SHENZHEN, China, Nov 3 (Reuters) - Lee Westwood clambered to the top of the HSBC-WGC Champions Tournament leaderboard with an 11-under-par third round at Mission Hills on Saturday but the Englishman’s flawless 61 was still just the second best score of the day.
Brandt Snedeker carded a course record 60, and came within a whisker of the first 59 on the European Tour, to sit on a combined 13 under and five shots behind joint leaders Westwood and Louis Oosthuizen.
Bogey-free Westwood said he enjoyed his late-year trips to Asia.
”It’s generally pretty hot here and it was quite steamy out there today,“ he added. ”But obviously the conditions here suit me with the grasses and the style of golf courses.
“And I have always been a middle-to-the-end-of year good player.”
Then he added with a smile: “Other than that, the reason for playing well ... must be the grain or rice or something like that.”
After being heavily criticised for his poor putting in the Majors this year, Westwood said he was pleased to have holed a couple of 20-foot birdie putts, an element that had been missing from his game most.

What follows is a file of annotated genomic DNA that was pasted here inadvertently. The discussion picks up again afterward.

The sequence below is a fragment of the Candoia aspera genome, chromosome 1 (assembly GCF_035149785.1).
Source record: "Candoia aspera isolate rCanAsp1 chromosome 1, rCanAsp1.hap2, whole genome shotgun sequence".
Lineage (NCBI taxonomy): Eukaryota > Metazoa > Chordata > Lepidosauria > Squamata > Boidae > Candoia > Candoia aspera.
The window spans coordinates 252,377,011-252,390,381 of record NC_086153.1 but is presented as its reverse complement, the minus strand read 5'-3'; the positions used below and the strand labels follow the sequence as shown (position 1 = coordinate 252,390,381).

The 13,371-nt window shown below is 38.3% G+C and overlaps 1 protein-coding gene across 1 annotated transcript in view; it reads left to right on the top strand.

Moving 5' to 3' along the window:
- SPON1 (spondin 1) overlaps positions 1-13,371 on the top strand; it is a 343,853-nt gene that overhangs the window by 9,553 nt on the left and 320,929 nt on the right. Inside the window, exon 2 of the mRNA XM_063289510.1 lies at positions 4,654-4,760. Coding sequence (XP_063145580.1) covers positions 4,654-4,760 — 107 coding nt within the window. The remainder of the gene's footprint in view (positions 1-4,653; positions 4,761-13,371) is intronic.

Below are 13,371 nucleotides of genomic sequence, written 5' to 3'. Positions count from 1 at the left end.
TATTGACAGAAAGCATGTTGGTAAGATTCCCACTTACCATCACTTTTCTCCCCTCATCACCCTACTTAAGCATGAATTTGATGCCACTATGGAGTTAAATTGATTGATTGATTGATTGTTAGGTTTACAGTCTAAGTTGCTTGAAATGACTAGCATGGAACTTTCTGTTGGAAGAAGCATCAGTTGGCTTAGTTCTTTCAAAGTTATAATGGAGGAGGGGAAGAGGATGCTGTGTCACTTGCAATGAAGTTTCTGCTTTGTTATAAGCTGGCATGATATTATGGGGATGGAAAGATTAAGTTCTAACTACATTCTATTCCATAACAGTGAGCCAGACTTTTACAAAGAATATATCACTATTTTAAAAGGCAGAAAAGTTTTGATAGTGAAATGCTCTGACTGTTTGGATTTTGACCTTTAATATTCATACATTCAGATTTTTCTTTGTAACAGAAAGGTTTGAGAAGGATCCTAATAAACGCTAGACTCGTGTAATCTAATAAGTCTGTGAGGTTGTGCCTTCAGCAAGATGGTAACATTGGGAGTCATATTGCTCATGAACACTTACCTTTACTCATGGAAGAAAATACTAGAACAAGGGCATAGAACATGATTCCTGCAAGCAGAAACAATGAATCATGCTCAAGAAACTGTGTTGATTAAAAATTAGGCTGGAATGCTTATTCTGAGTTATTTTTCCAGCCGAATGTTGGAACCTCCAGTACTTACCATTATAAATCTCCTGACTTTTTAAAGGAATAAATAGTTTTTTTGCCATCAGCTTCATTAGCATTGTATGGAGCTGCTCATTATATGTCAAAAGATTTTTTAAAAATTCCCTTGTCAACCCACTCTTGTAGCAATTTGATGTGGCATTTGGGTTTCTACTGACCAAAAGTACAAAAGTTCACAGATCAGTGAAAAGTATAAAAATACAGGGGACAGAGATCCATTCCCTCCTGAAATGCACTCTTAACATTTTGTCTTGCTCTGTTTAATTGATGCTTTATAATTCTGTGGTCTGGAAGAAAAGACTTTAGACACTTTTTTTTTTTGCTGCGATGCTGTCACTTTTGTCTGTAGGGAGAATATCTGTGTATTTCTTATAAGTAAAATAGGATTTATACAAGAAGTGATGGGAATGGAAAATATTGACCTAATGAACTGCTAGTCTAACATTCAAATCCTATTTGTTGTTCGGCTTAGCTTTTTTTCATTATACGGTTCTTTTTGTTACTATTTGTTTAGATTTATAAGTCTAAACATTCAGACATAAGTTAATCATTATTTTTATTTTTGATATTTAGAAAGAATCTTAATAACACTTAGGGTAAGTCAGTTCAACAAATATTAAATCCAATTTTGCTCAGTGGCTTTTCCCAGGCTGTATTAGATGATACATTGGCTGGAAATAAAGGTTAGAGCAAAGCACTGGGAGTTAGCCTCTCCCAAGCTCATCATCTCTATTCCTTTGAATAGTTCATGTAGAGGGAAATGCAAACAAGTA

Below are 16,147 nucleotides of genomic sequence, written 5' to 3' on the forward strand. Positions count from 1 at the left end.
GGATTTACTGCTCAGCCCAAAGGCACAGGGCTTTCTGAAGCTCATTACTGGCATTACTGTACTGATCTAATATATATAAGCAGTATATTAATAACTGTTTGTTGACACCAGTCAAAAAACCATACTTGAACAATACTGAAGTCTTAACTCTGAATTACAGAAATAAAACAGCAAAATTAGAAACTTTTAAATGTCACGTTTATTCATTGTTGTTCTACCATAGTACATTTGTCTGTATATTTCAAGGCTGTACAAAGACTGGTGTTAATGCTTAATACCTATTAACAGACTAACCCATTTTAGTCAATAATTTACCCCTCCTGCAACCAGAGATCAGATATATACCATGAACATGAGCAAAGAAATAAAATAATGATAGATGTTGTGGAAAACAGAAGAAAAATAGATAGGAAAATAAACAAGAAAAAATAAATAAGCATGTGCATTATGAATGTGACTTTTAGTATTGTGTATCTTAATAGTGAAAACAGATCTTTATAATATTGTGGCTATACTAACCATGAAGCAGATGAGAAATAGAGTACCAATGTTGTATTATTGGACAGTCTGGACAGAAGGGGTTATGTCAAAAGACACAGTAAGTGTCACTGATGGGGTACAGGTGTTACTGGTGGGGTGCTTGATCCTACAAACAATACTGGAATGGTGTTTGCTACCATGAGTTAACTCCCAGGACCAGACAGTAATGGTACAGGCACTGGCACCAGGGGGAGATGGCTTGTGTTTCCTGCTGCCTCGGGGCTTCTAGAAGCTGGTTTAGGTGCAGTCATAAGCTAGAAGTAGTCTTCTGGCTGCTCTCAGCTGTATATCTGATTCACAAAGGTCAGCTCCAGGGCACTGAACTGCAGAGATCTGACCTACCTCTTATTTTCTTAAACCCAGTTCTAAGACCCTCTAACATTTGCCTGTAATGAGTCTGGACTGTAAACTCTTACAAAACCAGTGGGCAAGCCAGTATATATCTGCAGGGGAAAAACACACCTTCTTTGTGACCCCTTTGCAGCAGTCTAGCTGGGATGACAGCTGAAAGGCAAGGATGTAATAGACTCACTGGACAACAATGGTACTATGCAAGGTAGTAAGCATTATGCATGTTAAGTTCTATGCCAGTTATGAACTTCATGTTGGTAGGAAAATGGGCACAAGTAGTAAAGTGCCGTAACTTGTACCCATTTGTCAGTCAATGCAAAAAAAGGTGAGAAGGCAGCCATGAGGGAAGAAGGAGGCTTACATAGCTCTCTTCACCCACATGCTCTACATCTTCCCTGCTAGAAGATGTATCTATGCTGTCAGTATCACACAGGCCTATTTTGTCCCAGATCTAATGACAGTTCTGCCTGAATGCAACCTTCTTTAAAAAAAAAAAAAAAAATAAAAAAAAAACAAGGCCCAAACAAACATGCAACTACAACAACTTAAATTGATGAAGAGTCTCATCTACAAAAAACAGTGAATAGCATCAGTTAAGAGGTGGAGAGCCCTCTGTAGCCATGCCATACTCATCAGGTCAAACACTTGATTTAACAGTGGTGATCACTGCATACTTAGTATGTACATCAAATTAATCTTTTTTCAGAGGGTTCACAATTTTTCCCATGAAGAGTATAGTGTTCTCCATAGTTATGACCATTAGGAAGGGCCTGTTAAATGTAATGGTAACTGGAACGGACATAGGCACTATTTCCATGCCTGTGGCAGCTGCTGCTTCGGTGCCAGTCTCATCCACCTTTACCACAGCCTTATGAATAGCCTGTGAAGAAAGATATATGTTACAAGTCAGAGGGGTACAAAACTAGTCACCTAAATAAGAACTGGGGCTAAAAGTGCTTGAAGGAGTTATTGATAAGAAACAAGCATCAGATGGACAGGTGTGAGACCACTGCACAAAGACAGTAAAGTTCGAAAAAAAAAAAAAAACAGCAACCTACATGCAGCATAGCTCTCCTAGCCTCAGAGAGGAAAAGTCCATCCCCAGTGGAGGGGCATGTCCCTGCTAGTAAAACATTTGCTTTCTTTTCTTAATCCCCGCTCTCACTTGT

Oosthuizen had set a blistering pace in the first two rounds with scores of 65 and 63 but could not sustain it on Saturday, when he shot a two-under 70.
”It was frustrating,“ said the South African. ”Early on I didn’t play really well and then I started to find a little bit of form on the back nine but just didn’t make any putts.
“I missed two six footers for birdie and one of them I didn’t hit a good putt. It was frustrating seeing all the other low ones out there.”
Compatriot Ernie Els looks set to challenge for his second big win of the year following his British Open triumph at Royal Lytham, the ‘Big Easy’ was five under for the front nine but dropped back after a double bogey at the par five 15th when he pulled his second shot into water.
But the round of the day belonged to Snedeker, who just missed the hole on the 18th green with a putt of 20 feet which, had it dropped, would have been the first 59 in any tournament sanctioned by the European and Asian Tours.
“I was disappointed not to shoot 59, because in a career you might only get a couple of chances to do it,” he said.
”When I made eagle at the 15th the idea of shooting 59 came to me but I knew I needed to make birdie at the last three holes.
”I rattled off a couple at 16 and 17 and then played a great shot from a fairway bunker to set up the chance at the last.
“I hit a good putt but I misread it a little bit. I was disappointed but I knew it had put me back in the tournament.” (Editing by Peter Rutherford)